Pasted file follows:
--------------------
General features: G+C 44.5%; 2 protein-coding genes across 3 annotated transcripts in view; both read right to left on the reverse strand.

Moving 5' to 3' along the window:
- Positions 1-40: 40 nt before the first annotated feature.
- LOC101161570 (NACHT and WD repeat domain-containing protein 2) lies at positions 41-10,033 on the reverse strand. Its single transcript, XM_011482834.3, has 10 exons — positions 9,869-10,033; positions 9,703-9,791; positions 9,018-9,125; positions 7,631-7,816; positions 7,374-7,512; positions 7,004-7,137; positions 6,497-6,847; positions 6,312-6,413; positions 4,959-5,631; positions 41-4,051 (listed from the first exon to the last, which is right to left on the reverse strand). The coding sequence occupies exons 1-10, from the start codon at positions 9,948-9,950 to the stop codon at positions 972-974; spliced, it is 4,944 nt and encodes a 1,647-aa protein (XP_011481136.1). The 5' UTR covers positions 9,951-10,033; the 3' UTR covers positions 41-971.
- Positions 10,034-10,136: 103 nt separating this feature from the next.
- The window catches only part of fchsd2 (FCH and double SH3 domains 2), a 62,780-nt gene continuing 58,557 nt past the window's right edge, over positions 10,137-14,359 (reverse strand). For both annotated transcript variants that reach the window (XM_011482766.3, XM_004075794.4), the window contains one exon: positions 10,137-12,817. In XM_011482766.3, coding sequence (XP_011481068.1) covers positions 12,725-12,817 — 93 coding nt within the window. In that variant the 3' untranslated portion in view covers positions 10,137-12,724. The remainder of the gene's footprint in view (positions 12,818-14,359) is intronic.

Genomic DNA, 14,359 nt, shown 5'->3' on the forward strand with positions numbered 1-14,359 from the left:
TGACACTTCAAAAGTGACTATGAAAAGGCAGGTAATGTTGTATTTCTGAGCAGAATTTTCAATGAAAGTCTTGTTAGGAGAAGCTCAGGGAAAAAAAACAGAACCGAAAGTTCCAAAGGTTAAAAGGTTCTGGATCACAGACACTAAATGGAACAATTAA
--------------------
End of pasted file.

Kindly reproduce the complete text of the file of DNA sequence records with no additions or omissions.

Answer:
General features: G+C 44.5%; 2 protein-coding genes across 3 annotated transcripts in view; both read right to left on the reverse strand.

Moving 5' to 3' along the window:
- Positions 1-40: 40 nt before the first annotated feature.
- LOC101161570 (NACHT and WD repeat domain-containing protein 2) lies at positions 41-10,033 on the reverse strand. Its single transcript, XM_011482834.3, has 10 exons — positions 9,869-10,033; positions 9,703-9,791; positions 9,018-9,125; positions 7,631-7,816; positions 7,374-7,512; positions 7,004-7,137; positions 6,497-6,847; positions 6,312-6,413; positions 4,959-5,631; positions 41-4,051 (listed from the first exon to the last, which is right to left on the reverse strand). The coding sequence occupies exons 1-10, from the start codon at positions 9,948-9,950 to the stop codon at positions 972-974; spliced, it is 4,944 nt and encodes a 1,647-aa protein (XP_011481136.1). The 5' UTR covers positions 9,951-10,033; the 3' UTR covers positions 41-971.
- Positions 10,034-10,136: 103 nt separating this feature from the next.
- The window catches only part of fchsd2 (FCH and double SH3 domains 2), a 62,780-nt gene continuing 58,557 nt past the window's right edge, over positions 10,137-14,359 (reverse strand). For both annotated transcript variants that reach the window (XM_011482766.3, XM_004075794.4), the window contains one exon: positions 10,137-12,817. In XM_011482766.3, coding sequence (XP_011481068.1) covers positions 12,725-12,817 — 93 coding nt within the window. In that variant the 3' untranslated portion in view covers positions 10,137-12,724. The remainder of the gene's footprint in view (positions 12,818-14,359) is intronic.

Genomic DNA, 14,359 nt, shown 5'->3' on the forward strand with positions numbered 1-14,359 from the left:
TGACACTTCAAAAGTGACTATGAAAAGGCAGGTAATGTTGTATTTCTGAGCAGAATTTTCAATGAAAGTCTTGTTAGGAGAAGCTCAGGGAAAAAAAACAGAACCGAAAGTTCCAAAGGTTAAAAGGTTCTGGATCACAGACACTAAATGGAACAATTAA